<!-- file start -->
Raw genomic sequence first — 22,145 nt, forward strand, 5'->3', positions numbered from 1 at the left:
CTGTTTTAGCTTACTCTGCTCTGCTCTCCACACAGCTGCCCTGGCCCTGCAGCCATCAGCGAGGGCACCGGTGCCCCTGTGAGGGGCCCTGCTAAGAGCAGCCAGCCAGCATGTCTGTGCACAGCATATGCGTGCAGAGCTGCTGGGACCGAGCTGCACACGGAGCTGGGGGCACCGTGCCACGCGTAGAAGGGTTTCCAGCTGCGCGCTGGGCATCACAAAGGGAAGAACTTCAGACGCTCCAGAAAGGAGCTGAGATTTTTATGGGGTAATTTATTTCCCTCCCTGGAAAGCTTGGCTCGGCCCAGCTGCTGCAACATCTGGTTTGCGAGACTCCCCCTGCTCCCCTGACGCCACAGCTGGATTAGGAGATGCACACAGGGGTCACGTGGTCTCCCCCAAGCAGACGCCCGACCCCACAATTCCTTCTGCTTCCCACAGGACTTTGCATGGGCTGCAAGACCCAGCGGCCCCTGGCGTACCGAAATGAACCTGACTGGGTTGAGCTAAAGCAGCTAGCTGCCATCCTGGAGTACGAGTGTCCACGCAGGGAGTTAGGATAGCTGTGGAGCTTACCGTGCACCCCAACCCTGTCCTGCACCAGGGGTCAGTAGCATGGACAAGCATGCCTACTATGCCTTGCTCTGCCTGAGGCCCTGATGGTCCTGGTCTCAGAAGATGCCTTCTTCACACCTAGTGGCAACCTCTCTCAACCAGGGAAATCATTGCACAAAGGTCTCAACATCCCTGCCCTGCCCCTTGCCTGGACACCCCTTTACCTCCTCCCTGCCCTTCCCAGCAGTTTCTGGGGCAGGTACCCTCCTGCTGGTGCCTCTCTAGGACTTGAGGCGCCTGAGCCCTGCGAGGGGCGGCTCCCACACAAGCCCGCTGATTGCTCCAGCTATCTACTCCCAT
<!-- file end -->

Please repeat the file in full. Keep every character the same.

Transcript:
Raw genomic sequence first — 22,145 nt, forward strand, 5'->3', positions numbered from 1 at the left:
CTGTTTTAGCTTACTCTGCTCTGCTCTCCACACAGCTGCCCTGGCCCTGCAGCCATCAGCGAGGGCACCGGTGCCCCTGTGAGGGGCCCTGCTAAGAGCAGCCAGCCAGCATGTCTGTGCACAGCATATGCGTGCAGAGCTGCTGGGACCGAGCTGCACACGGAGCTGGGGGCACCGTGCCACGCGTAGAAGGGTTTCCAGCTGCGCGCTGGGCATCACAAAGGGAAGAACTTCAGACGCTCCAGAAAGGAGCTGAGATTTTTATGGGGTAATTTATTTCCCTCCCTGGAAAGCTTGGCTCGGCCCAGCTGCTGCAACATCTGGTTTGCGAGACTCCCCCTGCTCCCCTGACGCCACAGCTGGATTAGGAGATGCACACAGGGGTCACGTGGTCTCCCCCAAGCAGACGCCCGACCCCACAATTCCTTCTGCTTCCCACAGGACTTTGCATGGGCTGCAAGACCCAGCGGCCCCTGGCGTACCGAAATGAACCTGACTGGGTTGAGCTAAAGCAGCTAGCTGCCATCCTGGAGTACGAGTGTCCACGCAGGGAGTTAGGATAGCTGTGGAGCTTACCGTGCACCCCAACCCTGTCCTGCACCAGGGGTCAGTAGCATGGACAAGCATGCCTACTATGCCTTGCTCTGCCTGAGGCCCTGATGGTCCTGGTCTCAGAAGATGCCTTCTTCACACCTAGTGGCAACCTCTCTCAACCAGGGAAATCATTGCACAAAGGTCTCAACATCCCTGCCCTGCCCCTTGCCTGGACACCCCTTTACCTCCTCCCTGCCCTTCCCAGCAGTTTCTGGGGCAGGTACCCTCCTGCTGGTGCCTCTCTAGGACTTGAGGCGCCTGAGCCCTGCGAGGGGCGGCTCCCACACAAGCCCGCTGATTGCTCCAGCTATCTACTCCCAT